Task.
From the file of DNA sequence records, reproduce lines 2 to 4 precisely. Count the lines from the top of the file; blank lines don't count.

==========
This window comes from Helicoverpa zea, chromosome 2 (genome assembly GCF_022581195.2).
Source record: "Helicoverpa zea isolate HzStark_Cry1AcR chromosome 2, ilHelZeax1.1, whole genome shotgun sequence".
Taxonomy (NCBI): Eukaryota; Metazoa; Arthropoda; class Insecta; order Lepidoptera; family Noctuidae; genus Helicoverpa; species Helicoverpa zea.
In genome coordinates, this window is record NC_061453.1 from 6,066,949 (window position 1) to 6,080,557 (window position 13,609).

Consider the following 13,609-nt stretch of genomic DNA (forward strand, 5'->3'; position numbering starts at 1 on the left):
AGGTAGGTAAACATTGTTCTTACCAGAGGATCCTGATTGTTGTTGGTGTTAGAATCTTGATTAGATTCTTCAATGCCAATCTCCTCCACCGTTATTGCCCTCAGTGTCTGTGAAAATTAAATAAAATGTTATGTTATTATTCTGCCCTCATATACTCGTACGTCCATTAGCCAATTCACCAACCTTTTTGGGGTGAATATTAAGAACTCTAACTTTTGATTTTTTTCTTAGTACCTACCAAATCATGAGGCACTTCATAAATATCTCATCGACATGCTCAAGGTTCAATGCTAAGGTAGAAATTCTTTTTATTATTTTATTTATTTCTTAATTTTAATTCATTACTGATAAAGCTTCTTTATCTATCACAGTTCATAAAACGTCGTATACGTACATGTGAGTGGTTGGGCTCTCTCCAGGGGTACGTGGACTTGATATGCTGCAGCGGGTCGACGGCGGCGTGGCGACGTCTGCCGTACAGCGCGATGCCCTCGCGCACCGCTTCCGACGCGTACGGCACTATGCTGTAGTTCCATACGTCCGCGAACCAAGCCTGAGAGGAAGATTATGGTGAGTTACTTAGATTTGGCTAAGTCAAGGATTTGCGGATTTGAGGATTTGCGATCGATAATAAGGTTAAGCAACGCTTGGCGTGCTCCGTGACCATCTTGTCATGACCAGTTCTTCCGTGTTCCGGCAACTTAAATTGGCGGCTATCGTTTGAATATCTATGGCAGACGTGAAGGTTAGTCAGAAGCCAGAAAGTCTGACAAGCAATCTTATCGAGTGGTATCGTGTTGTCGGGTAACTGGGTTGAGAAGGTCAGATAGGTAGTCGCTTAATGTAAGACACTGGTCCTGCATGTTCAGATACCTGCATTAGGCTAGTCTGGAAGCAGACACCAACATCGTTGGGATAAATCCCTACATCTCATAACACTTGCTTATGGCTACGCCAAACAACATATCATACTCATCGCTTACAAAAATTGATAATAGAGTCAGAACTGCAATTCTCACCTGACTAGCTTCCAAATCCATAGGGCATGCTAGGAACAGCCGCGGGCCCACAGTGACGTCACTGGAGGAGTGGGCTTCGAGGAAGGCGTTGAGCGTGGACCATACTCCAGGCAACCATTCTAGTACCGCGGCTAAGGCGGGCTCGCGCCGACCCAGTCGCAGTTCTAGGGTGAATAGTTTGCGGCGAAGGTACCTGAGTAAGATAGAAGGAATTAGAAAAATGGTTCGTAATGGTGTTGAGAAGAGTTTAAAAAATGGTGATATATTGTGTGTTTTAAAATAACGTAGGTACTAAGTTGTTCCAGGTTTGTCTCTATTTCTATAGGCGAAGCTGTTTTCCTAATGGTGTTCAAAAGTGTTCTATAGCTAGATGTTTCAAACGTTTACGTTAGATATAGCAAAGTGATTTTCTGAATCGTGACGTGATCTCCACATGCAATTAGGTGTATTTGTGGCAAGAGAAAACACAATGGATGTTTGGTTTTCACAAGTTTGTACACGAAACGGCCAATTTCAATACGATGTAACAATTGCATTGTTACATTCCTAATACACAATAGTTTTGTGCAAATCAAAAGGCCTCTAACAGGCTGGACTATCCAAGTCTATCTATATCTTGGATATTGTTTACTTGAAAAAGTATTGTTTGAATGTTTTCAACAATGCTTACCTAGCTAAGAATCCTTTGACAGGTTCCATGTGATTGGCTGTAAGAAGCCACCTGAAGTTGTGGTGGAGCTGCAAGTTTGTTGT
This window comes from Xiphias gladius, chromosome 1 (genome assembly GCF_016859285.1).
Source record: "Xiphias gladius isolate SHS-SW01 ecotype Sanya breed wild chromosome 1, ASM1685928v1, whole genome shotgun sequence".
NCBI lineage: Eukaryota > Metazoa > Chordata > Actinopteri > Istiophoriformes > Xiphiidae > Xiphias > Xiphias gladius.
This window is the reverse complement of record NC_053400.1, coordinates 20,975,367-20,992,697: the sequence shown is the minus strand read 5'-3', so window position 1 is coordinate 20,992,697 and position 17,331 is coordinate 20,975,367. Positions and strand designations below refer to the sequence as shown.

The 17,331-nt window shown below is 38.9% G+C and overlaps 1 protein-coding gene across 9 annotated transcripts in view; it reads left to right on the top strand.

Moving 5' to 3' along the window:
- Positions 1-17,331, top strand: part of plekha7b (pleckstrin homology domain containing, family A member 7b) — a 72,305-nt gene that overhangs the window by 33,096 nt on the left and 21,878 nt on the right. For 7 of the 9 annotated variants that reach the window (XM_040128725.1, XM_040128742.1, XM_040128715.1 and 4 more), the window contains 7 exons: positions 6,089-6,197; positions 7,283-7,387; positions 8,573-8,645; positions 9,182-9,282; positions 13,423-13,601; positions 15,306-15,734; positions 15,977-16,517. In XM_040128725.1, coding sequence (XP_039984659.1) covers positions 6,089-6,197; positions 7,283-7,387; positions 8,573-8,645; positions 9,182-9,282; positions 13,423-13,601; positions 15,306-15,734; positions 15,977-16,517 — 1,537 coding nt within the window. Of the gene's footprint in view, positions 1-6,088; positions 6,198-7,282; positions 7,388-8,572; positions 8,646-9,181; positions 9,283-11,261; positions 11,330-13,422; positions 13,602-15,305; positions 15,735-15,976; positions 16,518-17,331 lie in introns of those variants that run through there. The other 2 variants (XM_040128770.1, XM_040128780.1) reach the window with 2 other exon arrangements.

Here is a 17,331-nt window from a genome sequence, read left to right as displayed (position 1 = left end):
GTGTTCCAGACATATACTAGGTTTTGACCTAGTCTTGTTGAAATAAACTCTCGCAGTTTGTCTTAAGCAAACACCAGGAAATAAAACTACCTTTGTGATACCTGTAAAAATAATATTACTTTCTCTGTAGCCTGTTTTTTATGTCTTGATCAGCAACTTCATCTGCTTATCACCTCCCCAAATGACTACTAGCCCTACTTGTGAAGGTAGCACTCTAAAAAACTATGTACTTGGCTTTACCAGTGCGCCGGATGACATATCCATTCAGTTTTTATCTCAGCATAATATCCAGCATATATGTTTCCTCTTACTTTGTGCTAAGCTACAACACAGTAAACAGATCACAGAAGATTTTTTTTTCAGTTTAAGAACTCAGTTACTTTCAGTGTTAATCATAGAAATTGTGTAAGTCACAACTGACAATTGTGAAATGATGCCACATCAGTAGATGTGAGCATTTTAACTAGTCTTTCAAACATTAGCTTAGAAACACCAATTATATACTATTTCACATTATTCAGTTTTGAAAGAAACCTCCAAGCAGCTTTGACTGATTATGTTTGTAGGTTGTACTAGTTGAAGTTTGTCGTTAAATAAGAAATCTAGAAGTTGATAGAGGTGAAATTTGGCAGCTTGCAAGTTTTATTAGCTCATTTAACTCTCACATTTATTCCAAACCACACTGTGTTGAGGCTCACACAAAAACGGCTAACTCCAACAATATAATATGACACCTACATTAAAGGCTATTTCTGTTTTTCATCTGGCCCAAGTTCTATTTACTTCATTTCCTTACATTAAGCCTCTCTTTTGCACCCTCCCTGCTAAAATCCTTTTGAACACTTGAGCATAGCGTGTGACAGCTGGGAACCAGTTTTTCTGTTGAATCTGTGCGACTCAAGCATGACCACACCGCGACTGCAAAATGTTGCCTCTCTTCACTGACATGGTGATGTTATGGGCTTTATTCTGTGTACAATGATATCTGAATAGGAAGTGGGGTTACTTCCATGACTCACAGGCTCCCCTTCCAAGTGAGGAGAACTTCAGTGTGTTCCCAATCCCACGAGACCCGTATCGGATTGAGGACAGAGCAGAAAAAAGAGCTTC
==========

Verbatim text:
Source record: "Helicoverpa zea isolate HzStark_Cry1AcR chromosome 2, ilHelZeax1.1, whole genome shotgun sequence".
Taxonomy (NCBI): Eukaryota; Metazoa; Arthropoda; class Insecta; order Lepidoptera; family Noctuidae; genus Helicoverpa; species Helicoverpa zea.
In genome coordinates, this window is record NC_061453.1 from 6,066,949 (window position 1) to 6,080,557 (window position 13,609).